This case deals with the definition of the term “profits chargeable to tax” as given in the provisions of Sec. 41 (1) of the Income Tax Act, 1961.
BRIEF: This case deals with the definition of the term “profits chargeable to tax” as given in the provisions of Sec. 41 (1) of the Income Tax Act, 1961.
DATE OF JUDGMENT: 29th August, 2008.
JUDGE: A.P. Deshpande.
- M/s Solid Containers Ltd., Mumbai (Plaintiff)
- Deputy Commissioner of Income Tax (Respondent)
The following judgment deals with the provisions of Sec. 41(1) of Income Tax Act, 1961, in addition to the provisions of Sec. 28(iv) of the act, which deal with the definition of the term “profits chargeable to tax” and whether or not loan waiver can be taxed.
- An amount of Rs. 6,86,071/- was borrowed as a loan by the assessee (appellant) during the preceding year for business motives which was later reciprocated due to the agreement between M/s. P.S. Jain Motors on the one side and the Assessee on the other.
- The assessee maintained that the loan received was the capital receipt and it does not comply under Sec. 41(1) of the Income Tax Act, 1961 as it cannot be claimed as deduction from the net income or taxable income as expenditure.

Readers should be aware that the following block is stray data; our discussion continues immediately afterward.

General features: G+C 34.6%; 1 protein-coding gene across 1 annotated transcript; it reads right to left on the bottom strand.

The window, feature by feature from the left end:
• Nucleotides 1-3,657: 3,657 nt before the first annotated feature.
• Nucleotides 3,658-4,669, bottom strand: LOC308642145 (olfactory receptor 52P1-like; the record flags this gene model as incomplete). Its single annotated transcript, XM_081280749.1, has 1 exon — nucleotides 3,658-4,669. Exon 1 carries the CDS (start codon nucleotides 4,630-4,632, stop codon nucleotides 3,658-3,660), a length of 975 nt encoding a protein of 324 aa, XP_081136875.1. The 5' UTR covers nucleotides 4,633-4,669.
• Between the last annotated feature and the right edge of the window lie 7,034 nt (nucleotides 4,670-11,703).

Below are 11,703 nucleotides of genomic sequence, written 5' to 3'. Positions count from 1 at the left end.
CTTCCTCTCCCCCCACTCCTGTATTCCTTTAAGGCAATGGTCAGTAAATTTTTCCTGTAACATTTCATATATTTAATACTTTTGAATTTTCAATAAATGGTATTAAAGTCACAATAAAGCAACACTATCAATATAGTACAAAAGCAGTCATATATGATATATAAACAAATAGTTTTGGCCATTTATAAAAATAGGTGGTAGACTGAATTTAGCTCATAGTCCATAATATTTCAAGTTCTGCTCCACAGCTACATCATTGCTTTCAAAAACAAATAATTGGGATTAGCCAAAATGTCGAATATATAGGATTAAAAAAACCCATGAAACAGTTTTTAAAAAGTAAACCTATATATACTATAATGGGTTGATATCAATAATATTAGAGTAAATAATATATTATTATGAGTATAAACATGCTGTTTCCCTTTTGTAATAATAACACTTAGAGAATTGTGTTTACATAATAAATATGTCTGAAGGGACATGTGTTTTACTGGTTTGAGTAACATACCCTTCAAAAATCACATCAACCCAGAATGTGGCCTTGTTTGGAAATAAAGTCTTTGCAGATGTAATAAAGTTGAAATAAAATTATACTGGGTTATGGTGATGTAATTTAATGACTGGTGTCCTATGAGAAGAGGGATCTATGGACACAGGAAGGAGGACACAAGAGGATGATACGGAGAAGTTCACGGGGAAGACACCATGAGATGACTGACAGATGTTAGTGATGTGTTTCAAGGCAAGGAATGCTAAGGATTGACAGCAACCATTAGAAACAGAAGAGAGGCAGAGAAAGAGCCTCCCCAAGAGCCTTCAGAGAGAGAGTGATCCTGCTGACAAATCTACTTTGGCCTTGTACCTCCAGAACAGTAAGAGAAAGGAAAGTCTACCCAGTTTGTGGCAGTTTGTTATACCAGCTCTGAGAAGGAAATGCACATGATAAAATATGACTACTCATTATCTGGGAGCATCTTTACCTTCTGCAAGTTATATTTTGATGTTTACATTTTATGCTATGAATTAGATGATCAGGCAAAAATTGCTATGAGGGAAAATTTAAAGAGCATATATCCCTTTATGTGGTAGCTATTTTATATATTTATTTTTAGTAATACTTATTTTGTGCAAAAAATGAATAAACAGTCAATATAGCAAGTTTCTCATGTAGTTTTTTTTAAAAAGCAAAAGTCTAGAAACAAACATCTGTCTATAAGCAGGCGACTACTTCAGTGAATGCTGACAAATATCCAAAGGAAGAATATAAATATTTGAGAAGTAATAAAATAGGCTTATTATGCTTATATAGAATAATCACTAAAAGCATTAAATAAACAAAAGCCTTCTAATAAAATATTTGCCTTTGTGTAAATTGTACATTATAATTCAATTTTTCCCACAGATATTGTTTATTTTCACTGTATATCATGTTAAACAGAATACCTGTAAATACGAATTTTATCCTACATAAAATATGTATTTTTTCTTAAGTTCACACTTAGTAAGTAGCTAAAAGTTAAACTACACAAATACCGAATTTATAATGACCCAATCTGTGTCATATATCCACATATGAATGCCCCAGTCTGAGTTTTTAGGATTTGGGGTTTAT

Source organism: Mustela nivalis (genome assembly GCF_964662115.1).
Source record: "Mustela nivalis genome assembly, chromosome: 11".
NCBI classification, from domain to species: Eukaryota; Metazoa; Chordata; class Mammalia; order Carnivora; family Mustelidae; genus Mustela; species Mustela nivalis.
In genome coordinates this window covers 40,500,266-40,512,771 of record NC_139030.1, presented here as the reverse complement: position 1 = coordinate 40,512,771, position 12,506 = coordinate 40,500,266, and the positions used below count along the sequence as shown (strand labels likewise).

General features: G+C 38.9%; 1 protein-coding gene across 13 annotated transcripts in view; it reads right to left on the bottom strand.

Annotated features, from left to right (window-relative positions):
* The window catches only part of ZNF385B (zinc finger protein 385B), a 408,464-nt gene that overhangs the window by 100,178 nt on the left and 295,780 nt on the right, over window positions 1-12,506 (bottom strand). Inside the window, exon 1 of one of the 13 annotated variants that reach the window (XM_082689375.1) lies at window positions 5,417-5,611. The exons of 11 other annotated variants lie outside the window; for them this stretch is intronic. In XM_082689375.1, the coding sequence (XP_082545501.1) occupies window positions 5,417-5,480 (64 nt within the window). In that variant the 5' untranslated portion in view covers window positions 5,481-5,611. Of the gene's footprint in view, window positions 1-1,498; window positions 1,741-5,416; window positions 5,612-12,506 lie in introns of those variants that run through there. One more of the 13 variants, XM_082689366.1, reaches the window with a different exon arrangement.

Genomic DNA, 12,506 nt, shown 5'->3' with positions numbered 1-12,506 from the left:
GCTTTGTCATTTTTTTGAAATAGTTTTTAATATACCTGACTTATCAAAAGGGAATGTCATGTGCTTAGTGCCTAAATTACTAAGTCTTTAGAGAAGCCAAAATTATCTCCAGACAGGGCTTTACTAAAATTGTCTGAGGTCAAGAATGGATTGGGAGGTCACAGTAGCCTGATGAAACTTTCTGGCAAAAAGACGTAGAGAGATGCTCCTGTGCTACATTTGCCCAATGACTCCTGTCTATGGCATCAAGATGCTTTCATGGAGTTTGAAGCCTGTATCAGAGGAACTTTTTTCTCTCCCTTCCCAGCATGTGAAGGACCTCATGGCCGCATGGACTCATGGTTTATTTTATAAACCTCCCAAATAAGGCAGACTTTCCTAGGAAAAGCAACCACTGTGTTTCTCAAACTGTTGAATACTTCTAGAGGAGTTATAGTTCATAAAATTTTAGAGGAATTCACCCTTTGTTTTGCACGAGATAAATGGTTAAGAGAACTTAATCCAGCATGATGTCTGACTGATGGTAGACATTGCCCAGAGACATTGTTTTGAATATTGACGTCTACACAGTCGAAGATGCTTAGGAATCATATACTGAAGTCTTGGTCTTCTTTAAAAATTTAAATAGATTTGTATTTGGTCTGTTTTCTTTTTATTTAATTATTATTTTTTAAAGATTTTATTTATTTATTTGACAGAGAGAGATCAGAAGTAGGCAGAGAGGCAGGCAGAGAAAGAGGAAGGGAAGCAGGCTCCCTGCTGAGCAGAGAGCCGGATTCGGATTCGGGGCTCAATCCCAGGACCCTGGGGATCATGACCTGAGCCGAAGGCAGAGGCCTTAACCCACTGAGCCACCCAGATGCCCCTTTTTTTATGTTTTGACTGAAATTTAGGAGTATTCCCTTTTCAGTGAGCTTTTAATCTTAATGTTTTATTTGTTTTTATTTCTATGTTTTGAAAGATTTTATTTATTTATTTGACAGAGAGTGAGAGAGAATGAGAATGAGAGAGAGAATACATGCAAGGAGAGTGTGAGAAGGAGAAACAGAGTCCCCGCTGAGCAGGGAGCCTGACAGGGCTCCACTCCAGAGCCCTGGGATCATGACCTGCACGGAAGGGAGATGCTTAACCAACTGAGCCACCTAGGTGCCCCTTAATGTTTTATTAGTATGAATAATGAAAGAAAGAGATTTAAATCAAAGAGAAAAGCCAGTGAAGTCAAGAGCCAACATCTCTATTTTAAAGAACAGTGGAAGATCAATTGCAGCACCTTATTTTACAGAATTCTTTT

- This contention was repudiated by the Assessing Officer based on the factors that the credit balance reciprocated or returned back is nothing but the remuneration of the assessee in the view of the factor that it is again directly emanates out of the business pursuit of the assessee and was accountable to tax under Sec. 28 of the act.
- This order was appealed against, which was partly permitted by the Commissioner. Indignant from the order of appeal by the Commissioner of Income Tax, an additional appeal was put forward to the Income Tax Appellate Tribunal.
The following were the issues analyzed by the High Court:
- Whether the money transmitted to a profit and loss account in case of waiver or renunciation of loan taken by the assessee for the purpose of business motives assessable as business remuneration under Sec. 41(1) of the Income Tax Act, 1961.
- Whether or not loan waiver can be taxed as per the provisions of Sec. 28(iv) of the Income Tax Act, 1961.
Income Tax Act, 1961:
ANALYSIS OF THE JUDGMENT